Several years ago, while sitting in an office waiting room, Ronna Bauman picked up an issue of Christianity Today (CT).
“Inside was a raw, honest article about the emerging cocktail culture among Christians,” said Bauman. “I thought, ‘Well, that’s honest, and touching on something people don’t normally want to talk about. It felt refreshing to witness the writer tackling something complicated without shaming the reader. Because it was so thoughtful, I went home and subscribed.”
“I think it was indicative of all the CT articles I’ve read since then,” she said. “They ask, why do we think the way we think? They present ideas from multiple perspectives.”
Bauman had known about CT since she was a kid. Raised in a loving Christian home, where her sister first led her to Christ as a young child, she grew deeper in her faith through a crucifixion drama she witnessed as a preteen, and a one-month Bible study retreat in the UK that she attended at 16.
In adulthood, Bauman and her husband Kris, active-duty Air Force, ministered with Cru’s Military Ministry. After having five children, they focused on investing in the local church, moving around a number of times. Today, Bauman works for a nonprofit that helps single moms exit homelessness and domestic violence. The couple has returned to their home base of Colorado Springs, where her relationships with her family, old and new friends, and her community form the center of her life.
Several years ago, over Christmas time, the family read an op-ed from CT’s president and CEO, Tim Dalrymple, where he articulated whom he hoped the publication would give voice to. It made Bauman cry.
“That article gave voice to what I’d been feeling for so long as I felt sort of unmoored within evangelicalism in such a divisive time,” said Bauman. The turbulent political time had left her “grieving.”
“I felt despair that within the Church, we weren’t listening to one another. We didn’t pursue understanding each others’ narratives,” she said. “But the article was healing.”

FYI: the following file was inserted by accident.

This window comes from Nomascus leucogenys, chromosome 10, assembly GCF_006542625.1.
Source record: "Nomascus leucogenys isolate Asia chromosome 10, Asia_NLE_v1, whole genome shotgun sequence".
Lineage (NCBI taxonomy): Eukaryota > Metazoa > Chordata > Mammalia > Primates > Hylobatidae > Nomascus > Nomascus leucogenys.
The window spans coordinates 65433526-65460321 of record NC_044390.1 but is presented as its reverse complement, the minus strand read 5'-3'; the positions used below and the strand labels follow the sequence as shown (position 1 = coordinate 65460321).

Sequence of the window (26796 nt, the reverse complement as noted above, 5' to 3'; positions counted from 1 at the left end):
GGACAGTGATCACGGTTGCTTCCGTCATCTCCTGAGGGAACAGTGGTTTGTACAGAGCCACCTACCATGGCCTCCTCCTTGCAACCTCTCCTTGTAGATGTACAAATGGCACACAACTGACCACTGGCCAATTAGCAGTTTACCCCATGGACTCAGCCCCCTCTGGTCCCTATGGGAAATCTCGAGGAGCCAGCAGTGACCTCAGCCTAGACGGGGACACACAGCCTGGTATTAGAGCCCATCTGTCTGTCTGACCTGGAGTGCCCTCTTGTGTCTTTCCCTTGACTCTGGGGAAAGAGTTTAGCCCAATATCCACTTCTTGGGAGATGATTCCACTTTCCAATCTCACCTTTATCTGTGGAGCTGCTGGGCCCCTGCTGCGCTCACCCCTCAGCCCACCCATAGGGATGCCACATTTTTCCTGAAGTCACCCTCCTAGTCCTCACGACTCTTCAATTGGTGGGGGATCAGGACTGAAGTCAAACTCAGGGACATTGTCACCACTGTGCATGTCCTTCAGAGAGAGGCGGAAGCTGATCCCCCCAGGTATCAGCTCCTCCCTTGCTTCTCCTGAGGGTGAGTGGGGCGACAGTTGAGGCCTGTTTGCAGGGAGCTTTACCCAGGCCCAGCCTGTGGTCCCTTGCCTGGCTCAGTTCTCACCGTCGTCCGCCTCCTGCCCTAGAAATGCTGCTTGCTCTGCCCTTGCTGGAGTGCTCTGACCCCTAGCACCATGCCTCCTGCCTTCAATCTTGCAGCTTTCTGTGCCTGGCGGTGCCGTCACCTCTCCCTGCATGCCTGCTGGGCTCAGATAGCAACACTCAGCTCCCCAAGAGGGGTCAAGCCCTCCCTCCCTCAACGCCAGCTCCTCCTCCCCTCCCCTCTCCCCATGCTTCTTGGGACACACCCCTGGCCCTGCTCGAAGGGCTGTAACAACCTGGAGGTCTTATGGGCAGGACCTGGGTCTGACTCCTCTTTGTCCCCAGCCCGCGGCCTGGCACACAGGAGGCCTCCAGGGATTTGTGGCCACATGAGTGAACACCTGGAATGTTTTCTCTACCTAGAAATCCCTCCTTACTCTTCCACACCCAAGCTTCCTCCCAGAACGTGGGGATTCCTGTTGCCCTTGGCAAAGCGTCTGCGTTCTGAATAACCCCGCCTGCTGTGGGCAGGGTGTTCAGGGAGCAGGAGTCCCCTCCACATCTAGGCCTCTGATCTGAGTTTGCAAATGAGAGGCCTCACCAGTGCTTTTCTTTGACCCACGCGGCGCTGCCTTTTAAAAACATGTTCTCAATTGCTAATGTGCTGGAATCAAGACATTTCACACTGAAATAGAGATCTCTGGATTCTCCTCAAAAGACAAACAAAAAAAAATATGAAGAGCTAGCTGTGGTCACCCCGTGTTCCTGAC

The article also put CT on her kids’ radar and made them curious to learn what else CT would have to say. CT’s addition of Ekstasis, which frequently publishes beautiful poetry and stunning photography, also excited them as fans of the artforms.
Beyond CT and Ekstasis, Bauman raved about the hit podcast, The Rise and Fall of Mars Hill (RFMH) and its production values.
“The Rise and Fall of Mars Hill is appealing to really seasoned podcast listeners because of its cutting-edge production,” said Bauman. “I feel proud to pass it on to people. Host Mike Cosper’s voice is soothing and non-judgmental. You don’t feel yelled at. It’s not a bashing session—it’s a ‘let’s take an internal look and see why we are attracted to narcissistic leadership.’”
RFMH also spoke to conversations Bauman has had with her family.
“In the final episode of the podcast, Paul David Tripp urges us all to deconstruct our faith on a regular basis, to question what part of our faith is Jesus, and what part of our faith is American culture?” said Bauman. “This call of grace is compelling to me as I love hanging out with young people who have done a fair amount of this. It removes the 'finger-wagging' or the shaming of those who are in the midst of deconstructing. Faulty theology or toxic leadership culture create pain. Instead, compassion and liberty—for us and for others—are needed in that space as we discern truth from error.”
Bauman and her husband recently decided to give to CT above and beyond their subscription and have invited others over for dinner several times to dialogue over engaging CT content, as well as to learn about and participate in the ministry’s mission. During a recent Christmas, Bauman gave magazine gift subscriptions to many people in her circles.
“CT appeals across generations because it’s still true to Billy Graham’s vision of being theologically sound, politically objective, and globally relevant, while including voices of women, people of color, and the international church,” she said. “In 2022, we’re all saying, ‘We don’t know what’s going to happen next,’ but we can trust the thoughtfulness and humility with which CT will lead and curate stories and ideas of the kingdom of God. CT is a lighthouse: it shines a light on the whole world, and yet it is also a life preserver. Through its research and elevation of thought leaders, it gives us something to grab onto.”
Morgan Lee is global media manager at CT.